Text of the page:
Changes procedures governing state court challenges to death sentences. Designates superior court for initial petitions and limits successive petitions. Requires appointed attorneys who take noncapital appeals to accept death penalty appeals. Exempts prison officials from existing regulation process for developing execution methods. Fiscal Impact: Unknown ongoing impact on state court costs for processing legal challenges to death sentences. Potential prison savings in the tens of millions of dollars annually.
Chart depicts total fundraising by all committees primarily formed for and against Prop 66.Totals are updated daily with contributions from Power Search and adjustments from the most recent Political Reform Division analysis.
Showing the 10 largest contributions to committees formed primarily for and against Prop 66 in the election cycle when it appeared on the ballot. Contributions in earlier election cycles and contributions between allied committees are excluded. For more information on funding for ballot measure campaigns, visit the Power Search campaign finance search engine.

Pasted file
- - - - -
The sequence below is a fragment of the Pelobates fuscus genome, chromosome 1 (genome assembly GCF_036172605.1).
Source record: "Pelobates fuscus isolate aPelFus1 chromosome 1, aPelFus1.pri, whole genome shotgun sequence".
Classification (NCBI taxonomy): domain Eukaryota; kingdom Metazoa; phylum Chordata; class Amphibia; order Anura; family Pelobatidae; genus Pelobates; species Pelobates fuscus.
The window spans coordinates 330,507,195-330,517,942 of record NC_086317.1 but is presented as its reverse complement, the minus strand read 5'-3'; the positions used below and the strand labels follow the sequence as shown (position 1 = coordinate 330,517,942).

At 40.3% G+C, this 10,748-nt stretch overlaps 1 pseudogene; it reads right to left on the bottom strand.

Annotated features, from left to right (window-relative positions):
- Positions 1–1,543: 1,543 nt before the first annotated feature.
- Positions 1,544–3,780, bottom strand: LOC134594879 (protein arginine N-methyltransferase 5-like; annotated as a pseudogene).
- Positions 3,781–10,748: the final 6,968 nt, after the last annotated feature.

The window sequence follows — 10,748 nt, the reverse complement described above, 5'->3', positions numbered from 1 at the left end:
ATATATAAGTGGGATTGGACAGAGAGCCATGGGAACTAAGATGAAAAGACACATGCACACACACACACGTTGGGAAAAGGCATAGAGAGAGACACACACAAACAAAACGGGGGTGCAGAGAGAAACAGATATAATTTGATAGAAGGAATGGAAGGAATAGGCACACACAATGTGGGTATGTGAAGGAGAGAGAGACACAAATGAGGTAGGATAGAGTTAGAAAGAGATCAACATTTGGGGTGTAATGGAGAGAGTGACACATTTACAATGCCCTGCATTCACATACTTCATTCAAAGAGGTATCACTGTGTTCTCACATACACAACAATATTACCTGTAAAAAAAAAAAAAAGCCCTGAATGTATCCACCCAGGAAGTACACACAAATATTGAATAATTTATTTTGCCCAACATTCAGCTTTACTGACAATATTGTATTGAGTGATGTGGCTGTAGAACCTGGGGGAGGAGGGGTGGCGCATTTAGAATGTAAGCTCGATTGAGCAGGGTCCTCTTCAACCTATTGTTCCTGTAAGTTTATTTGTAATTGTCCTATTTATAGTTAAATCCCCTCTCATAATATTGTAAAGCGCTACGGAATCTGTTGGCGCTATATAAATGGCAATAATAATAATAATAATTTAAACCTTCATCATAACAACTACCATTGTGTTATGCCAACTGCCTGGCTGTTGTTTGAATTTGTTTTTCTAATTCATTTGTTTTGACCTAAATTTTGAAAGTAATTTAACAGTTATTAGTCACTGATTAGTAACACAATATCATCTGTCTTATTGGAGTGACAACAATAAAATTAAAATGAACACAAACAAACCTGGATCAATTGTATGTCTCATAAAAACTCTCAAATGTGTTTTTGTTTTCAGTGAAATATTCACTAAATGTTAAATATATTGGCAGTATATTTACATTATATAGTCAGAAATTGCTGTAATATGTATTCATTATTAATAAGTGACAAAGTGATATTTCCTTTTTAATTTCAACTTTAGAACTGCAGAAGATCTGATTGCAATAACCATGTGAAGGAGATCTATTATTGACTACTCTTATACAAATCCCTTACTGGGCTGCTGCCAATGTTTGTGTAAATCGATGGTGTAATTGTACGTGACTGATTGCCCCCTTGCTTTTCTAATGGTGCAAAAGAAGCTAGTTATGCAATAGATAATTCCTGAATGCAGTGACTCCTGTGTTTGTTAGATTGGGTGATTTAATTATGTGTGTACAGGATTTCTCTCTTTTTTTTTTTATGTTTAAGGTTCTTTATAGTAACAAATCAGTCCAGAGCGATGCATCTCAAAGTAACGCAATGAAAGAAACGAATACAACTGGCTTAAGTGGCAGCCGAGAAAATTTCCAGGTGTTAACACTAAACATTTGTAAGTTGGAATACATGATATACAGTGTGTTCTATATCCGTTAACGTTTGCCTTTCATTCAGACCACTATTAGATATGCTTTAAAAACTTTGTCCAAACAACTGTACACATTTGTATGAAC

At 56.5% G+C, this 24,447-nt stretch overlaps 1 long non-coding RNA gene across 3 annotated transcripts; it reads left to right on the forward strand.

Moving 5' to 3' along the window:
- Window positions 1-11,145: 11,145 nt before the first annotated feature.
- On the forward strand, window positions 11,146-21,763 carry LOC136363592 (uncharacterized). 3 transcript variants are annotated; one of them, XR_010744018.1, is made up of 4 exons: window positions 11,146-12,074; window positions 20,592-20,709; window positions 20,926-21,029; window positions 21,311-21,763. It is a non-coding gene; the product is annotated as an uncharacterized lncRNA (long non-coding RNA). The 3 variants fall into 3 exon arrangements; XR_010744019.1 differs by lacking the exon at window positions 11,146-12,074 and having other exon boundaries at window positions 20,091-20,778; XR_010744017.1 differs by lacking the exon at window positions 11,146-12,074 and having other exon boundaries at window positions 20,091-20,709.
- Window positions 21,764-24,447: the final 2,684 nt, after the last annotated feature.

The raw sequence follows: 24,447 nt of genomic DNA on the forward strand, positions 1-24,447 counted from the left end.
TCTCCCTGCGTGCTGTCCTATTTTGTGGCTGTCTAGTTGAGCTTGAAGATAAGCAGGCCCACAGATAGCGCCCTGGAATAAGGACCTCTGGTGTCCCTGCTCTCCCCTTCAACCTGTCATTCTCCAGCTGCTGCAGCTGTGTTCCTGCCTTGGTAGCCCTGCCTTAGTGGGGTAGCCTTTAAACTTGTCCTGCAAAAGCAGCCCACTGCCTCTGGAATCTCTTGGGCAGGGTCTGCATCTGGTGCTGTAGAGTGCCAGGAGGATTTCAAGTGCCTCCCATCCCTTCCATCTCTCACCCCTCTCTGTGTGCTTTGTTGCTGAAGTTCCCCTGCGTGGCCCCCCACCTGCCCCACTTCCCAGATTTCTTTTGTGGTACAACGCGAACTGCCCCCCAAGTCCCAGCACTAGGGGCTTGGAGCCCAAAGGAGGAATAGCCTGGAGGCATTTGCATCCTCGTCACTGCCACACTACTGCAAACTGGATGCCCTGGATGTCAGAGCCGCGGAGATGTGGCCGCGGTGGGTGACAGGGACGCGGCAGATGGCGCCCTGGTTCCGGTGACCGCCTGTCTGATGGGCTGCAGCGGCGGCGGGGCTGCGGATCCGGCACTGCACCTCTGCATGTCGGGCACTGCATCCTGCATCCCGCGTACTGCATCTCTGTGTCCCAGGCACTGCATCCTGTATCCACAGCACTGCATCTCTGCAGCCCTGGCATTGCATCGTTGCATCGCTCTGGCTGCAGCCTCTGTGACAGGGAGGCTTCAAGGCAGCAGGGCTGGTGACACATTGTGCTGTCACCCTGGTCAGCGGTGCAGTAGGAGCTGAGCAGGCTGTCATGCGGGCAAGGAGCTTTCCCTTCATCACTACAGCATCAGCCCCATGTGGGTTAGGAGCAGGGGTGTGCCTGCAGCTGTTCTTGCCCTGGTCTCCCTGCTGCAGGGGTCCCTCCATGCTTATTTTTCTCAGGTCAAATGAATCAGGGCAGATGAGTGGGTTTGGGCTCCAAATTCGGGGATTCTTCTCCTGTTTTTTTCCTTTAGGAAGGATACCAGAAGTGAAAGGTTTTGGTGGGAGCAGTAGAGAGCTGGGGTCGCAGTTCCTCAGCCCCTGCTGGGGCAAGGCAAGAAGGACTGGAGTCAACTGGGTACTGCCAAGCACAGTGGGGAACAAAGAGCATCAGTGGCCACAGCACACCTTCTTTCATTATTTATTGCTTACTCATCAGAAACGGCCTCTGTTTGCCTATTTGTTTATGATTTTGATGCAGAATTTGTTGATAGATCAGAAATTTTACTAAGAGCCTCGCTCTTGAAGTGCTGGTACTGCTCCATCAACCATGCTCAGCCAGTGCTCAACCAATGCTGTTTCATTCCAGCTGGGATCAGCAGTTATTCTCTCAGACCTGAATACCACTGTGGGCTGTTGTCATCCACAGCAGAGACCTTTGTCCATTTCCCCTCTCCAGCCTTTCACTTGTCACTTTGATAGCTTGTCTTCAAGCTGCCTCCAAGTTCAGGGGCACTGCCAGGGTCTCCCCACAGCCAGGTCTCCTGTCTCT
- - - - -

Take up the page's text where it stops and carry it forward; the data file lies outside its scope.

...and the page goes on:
A YES vote on this measure means: Court procedures for legal challenges to death sentences would be subject to various changes, such as time limits on those challenges and revised rules to increase the number of available attorneys for those challenges. Condemned inmates could be housed at any state prison.
A NO vote on this measure means: There would be no changes to the state’s current court procedures for legal challenges to death sentences. The state would still be limited to housing condemned inmates only at certain state prisons.
For background on Proposition 66, an analysis by the legislative analyst, endorsements for and against the measure, and more...
Our death penalty system is bogged down by decades of appeals. We need to reform it, not repeal it, by passing Proposition 66. Prop. 66 saves millions, brings closure to victims’ families and justice to brutal murderers. Innocent persons won’t be executed under Prop. 66. Victims’ families, DAs and law enforcement support Proposition 66.
Prop. 66 is not real reform. We don’t know all of its consequences, but we do know this: it adds more layers of government bureaucracy causing more delays, costs taxpayers money, and increases California’s risk of executing an innocent person. Prop. 66 is a costly experiment that makes matters worse.